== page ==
- Buck Danny has the fictional countries of Viet-tan and Sarawak (the latter is in fact a province of Malaysia). The former is depicted in the midst of a civil war between a corrupt dictatorship and rebels backed up by evil mercenaries, and the latter is where the Mafia produces its heroin for worldwide distribution.
- Ambush Bug should be brought to Nuremberg for wanton cruelty to this trope. It destroys it like Agent Orange the jungle. Hukka Mandoraid!
- The Killing Fields, obviously. Played straight with Spalding Gray's Swimming To Cambodia, which talked about his adventures in Thailand between shooting days.
Farewell, to the fantastic breakfasts, free every morning. You walked down and there they are waiting on you with the papaya, mango, and pineapple like I'd never tasted before. Farewell, to the Thai maids with the king-sized cotton sheets and the big king-sized beds. Farewell, to the lunches. Fresh meat flown in from America, daily. Roast potatoes, green beans and roast lamb, at 110 degrees under a circus tent, according to British Equity. Farewell to the drivers with the tinted glasses and the Mercedes with the tinted windows. Farewell to the cakes, and teas and ices every day exactly at four o'clock. Farewell to those beautiful smiling people. Farewell to that single, fresh rose in a vase on my bureau in the hotel every day. And just as I was climbing into that first-class seat, and wrapping myself in a blanket, just as I was adjusting the pillow from behind my head, and having a sip of that champagne, and just as I was adjusting and bringing down my Thai purple sleep mask, I had an inkling, I had a flash. I suddenly thought I knew what it was that had killed Marilyn Monroe.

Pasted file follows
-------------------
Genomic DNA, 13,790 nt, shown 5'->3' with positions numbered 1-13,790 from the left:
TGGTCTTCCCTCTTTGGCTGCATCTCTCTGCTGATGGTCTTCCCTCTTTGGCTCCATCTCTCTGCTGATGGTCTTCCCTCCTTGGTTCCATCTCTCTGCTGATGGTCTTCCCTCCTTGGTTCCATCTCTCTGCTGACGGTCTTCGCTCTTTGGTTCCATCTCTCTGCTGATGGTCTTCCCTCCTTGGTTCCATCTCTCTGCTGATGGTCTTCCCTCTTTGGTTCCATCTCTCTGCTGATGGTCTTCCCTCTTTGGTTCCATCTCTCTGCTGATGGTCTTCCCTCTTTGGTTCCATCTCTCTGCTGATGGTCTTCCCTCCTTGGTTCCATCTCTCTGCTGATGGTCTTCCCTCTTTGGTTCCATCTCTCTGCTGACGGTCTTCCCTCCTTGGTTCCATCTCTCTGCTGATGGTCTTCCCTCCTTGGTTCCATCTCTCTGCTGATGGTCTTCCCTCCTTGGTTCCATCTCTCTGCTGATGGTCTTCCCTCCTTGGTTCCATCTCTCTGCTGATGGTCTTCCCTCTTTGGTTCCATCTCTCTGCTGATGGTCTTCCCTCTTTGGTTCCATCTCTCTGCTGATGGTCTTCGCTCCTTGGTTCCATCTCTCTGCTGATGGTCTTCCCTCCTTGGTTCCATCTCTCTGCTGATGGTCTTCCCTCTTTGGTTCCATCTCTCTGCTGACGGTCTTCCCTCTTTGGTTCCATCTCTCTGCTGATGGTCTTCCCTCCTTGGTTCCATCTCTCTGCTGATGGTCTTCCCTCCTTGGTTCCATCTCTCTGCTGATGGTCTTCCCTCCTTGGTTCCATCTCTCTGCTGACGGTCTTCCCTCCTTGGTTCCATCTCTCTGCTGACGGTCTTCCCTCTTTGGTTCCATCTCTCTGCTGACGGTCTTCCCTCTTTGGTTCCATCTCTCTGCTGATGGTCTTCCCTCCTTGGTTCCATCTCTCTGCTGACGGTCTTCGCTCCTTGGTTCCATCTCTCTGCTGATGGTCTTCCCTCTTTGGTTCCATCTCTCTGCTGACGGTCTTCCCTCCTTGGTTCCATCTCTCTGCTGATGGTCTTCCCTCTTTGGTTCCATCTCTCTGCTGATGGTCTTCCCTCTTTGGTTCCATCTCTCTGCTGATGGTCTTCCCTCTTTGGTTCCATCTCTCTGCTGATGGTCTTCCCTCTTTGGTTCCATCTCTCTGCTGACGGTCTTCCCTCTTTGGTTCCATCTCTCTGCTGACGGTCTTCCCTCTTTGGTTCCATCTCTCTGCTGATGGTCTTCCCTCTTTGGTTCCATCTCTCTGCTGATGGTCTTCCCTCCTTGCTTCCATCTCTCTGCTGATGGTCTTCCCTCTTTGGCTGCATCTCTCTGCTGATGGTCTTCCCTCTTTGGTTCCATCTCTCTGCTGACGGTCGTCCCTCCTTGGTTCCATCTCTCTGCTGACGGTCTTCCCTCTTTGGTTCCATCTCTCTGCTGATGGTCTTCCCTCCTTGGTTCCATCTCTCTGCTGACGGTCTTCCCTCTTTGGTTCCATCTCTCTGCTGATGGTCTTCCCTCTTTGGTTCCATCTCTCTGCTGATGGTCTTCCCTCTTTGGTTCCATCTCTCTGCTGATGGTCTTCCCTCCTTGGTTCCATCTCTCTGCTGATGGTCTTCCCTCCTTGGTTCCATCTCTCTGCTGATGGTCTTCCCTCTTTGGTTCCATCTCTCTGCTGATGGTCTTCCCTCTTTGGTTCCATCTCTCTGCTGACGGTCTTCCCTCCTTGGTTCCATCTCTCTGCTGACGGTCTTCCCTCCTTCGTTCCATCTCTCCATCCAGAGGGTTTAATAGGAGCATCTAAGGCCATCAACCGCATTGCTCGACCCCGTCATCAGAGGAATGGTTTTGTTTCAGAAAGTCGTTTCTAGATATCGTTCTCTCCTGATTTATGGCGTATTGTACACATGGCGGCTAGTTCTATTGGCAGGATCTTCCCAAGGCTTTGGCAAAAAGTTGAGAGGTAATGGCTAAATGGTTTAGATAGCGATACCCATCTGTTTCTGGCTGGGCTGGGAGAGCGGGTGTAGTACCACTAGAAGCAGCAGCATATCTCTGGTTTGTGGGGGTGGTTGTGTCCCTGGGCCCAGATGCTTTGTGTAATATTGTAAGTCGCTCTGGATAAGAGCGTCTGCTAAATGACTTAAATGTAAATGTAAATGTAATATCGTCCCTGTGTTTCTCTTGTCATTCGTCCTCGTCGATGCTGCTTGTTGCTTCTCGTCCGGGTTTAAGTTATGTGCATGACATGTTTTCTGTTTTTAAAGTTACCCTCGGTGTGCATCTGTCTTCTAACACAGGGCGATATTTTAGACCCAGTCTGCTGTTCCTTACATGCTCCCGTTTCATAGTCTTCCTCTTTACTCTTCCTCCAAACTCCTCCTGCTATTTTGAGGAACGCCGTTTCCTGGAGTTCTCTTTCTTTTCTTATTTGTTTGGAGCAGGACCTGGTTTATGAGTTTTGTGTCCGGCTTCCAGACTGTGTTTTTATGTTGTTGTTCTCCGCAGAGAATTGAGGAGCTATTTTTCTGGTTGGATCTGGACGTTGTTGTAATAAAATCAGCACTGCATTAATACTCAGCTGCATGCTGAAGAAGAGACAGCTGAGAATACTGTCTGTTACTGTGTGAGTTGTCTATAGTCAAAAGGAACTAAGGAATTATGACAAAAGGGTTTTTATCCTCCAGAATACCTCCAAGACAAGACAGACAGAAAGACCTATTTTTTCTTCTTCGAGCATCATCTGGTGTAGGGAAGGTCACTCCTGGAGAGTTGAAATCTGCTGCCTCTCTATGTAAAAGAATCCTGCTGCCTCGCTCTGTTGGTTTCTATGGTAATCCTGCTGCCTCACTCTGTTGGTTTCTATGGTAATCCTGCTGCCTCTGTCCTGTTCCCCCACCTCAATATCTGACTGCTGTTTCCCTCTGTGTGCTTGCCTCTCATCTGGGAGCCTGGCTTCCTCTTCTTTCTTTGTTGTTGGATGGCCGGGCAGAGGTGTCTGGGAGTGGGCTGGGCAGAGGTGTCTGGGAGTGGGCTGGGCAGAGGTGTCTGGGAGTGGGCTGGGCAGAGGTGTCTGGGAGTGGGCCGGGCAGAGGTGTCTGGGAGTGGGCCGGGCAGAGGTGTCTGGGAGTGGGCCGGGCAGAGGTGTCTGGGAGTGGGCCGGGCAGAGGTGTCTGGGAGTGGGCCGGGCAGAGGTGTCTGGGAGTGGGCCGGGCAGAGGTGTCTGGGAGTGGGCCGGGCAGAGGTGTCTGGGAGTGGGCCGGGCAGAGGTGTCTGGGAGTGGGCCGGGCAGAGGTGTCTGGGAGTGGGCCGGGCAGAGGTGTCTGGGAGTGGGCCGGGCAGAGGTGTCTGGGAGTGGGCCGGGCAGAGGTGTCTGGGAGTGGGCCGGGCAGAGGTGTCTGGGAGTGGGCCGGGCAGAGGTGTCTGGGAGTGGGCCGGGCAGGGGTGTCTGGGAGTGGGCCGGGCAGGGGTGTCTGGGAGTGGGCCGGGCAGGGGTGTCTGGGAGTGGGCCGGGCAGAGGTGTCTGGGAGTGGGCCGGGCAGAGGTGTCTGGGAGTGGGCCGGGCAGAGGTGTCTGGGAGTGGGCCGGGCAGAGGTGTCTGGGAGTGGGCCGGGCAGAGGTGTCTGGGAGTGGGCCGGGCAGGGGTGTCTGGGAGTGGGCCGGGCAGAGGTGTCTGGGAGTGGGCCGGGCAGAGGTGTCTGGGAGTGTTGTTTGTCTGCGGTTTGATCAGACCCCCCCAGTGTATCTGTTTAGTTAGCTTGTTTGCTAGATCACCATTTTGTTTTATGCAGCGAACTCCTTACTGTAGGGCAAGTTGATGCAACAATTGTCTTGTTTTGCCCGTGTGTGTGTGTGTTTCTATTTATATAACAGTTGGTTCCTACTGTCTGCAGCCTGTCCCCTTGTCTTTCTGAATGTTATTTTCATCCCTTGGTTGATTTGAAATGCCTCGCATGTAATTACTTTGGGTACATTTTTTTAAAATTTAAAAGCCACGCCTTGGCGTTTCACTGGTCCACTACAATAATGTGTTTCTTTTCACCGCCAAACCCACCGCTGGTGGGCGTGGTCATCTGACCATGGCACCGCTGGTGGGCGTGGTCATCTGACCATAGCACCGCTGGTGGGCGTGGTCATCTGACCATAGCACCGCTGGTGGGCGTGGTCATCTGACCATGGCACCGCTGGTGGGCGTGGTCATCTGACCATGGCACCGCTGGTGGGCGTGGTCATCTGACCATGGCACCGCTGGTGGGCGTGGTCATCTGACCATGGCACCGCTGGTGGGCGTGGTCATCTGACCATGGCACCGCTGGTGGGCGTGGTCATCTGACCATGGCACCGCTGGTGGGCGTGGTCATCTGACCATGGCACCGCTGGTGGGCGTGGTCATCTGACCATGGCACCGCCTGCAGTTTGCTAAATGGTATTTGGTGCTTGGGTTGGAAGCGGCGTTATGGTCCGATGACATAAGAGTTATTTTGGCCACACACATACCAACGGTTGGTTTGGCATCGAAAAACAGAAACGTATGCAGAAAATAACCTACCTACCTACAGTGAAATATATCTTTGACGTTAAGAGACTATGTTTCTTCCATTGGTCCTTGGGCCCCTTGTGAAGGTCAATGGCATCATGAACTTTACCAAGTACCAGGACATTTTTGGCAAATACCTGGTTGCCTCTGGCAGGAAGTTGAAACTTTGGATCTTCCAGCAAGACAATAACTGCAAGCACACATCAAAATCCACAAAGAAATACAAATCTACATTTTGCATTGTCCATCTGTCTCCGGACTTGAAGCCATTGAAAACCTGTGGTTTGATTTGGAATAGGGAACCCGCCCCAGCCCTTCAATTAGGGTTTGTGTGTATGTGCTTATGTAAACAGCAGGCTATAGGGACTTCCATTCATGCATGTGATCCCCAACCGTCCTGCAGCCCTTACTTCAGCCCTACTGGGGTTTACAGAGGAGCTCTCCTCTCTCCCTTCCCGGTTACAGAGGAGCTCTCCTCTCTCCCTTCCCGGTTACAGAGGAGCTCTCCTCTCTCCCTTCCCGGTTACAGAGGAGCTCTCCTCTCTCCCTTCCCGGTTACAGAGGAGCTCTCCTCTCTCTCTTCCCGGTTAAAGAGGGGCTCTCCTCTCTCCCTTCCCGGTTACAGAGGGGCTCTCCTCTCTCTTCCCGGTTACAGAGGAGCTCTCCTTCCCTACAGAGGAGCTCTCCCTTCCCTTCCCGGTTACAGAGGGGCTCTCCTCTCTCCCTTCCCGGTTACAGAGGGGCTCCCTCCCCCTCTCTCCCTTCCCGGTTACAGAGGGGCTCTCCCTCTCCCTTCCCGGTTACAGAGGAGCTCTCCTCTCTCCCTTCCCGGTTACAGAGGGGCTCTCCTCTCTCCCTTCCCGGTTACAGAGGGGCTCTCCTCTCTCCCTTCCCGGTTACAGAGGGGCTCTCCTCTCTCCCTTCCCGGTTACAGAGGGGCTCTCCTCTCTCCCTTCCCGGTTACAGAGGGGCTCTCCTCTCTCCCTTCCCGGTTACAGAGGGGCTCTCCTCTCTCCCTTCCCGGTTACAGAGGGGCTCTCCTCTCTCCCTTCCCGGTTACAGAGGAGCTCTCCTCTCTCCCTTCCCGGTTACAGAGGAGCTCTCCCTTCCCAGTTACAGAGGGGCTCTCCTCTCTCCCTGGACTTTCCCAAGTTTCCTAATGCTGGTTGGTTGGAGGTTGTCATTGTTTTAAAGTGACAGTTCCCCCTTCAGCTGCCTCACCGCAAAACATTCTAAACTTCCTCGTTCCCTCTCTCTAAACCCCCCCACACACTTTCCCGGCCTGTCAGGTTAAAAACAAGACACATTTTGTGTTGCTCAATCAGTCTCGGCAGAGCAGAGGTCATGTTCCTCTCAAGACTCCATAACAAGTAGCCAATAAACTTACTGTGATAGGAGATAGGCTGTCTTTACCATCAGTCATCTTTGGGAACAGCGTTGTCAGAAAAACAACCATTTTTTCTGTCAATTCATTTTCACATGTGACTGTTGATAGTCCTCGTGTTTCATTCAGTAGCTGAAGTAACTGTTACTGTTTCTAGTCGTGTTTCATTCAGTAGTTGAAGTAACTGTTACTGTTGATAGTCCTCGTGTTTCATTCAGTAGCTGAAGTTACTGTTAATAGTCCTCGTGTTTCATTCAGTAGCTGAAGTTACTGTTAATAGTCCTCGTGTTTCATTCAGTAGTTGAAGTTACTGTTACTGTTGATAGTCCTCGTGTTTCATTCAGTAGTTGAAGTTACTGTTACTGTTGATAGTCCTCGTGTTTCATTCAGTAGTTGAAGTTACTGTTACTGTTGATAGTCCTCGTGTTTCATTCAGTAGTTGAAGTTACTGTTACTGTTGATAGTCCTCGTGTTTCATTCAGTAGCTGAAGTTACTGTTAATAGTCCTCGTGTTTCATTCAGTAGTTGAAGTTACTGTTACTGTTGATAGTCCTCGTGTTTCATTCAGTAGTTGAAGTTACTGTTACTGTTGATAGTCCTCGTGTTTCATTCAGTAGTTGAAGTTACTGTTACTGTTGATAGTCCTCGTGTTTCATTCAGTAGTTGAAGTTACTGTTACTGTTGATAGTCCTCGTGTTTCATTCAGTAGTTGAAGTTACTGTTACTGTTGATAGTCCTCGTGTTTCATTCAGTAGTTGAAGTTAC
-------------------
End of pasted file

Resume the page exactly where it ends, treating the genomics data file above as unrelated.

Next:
- The documentary S-21: The Khmer Rouge Killing Machine.
- Rithy Panh, the documentary's director, makes a cameo in a French film set in Cambodia, Holy Lola, specifically in order to provide a Real Life perspective on the nightmare that country went through within living memory.
- The James Bond feature The Man with the Golden Gun, where he travels to Thailand to question a possible associate of Scaramanga, the businessman Hai Fat.
- Air America depicts the secret operations conducted by the US in Laos during the Vietnam War, complete with rampant corruption, drug smuggling and gunrunning.
- The Beach. See Literature.
- Tropic Thunder is being shot in Vietnam, but when the director gets tired of the actors primadonna antics, he dumps them in the jungle. At one point the Only Sane Man deduces they've passed the border, being in Laos or Cambodia.
- Though curiously, the opium growers the actors encounter and are eventually captured by speak poorly accented Mandarin Chinese.
- This becomes a (hilarious) plot point: Kirk Lazarus is able to distract the gate guards long enough with increasingly crappier Chinese until they become suspicious of him.
- The Villain Protagonist of American Gangster gets his drugs from Vietnam. The scenes there focus on the peasant villages with wooden huts and the general anarchy of the Vietnam War.
- Similarly, the Amsterdam Triad in the 80s film China White gets their heroin from guerillas in an unidentified Southeast Asian nation in exchange for rocket launchers.